I noticed that the edges of the screen was darker then the center, which I found very annoying. I talked to the place I bought it and they simply said it was hot-spotting and refused to do anything.
My viewing position is in the center of the screen and if I move my position so I sit in a straight line from the left side of the screen then that side looks good (brighter than before).

My projector is a Sony VW270ES (know as a Sony 295ES in the US).
The screen is 118" 16:9.
The distance from the projector to the screen is about 4 meters (13 feet).
I almost use full zoom on the projector to get the 118" picture in that distance.
According to the projector screen info the distance should not be a problem (2x the image height).

I talked to the manufacturer and they agreed to change the screen for another with another material: Euroscreens FlexGrey with a gain of 0.8 and a viewing angle of 180 degrees.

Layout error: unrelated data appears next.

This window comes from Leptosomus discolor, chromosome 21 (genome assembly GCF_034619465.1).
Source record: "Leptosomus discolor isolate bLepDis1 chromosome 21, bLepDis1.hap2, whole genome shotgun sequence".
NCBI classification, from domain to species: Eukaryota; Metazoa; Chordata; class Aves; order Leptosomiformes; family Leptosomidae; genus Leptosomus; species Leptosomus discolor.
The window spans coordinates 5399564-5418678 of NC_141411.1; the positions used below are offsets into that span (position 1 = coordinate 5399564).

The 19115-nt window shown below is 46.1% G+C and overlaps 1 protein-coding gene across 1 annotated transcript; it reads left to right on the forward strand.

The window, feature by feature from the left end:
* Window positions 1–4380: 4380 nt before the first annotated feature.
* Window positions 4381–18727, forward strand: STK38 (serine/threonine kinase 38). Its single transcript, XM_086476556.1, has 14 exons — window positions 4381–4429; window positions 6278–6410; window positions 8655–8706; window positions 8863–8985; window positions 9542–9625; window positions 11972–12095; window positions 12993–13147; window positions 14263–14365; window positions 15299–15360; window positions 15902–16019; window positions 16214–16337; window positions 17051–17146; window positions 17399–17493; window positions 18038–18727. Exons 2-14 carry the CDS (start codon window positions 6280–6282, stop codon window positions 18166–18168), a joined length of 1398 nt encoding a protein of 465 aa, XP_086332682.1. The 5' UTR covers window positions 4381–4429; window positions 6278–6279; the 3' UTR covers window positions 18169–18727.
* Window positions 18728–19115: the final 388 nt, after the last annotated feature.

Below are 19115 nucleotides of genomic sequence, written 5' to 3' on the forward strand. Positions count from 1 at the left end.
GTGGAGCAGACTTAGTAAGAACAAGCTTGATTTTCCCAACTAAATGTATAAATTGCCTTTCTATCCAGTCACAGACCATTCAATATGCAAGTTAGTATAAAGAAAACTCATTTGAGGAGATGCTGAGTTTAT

I'm trying to make sure what my problem is exactly. Is it 100% a hot-spotting problem?
I would hate to change the screen and still have a problem.
So many things to unpack here.




Take a picture of the entire screen while projecting an 100% white image.


I've talked to other users about this. I don't don't why the website says it's 2x the image height, it should be 1.9x/2.0x the image width.

With an 118" (16:9) screen the width is 102.8" or 8.56'.
So 1.9x is 16.2' and 2.0x is 17.12‬'.

From 13' (156") is 1.51x throw ratio. So this is why there's a hotspot. The projector should be placed on the screen's central axis, perpendicular to the screen, but I assume it's installed this way (?).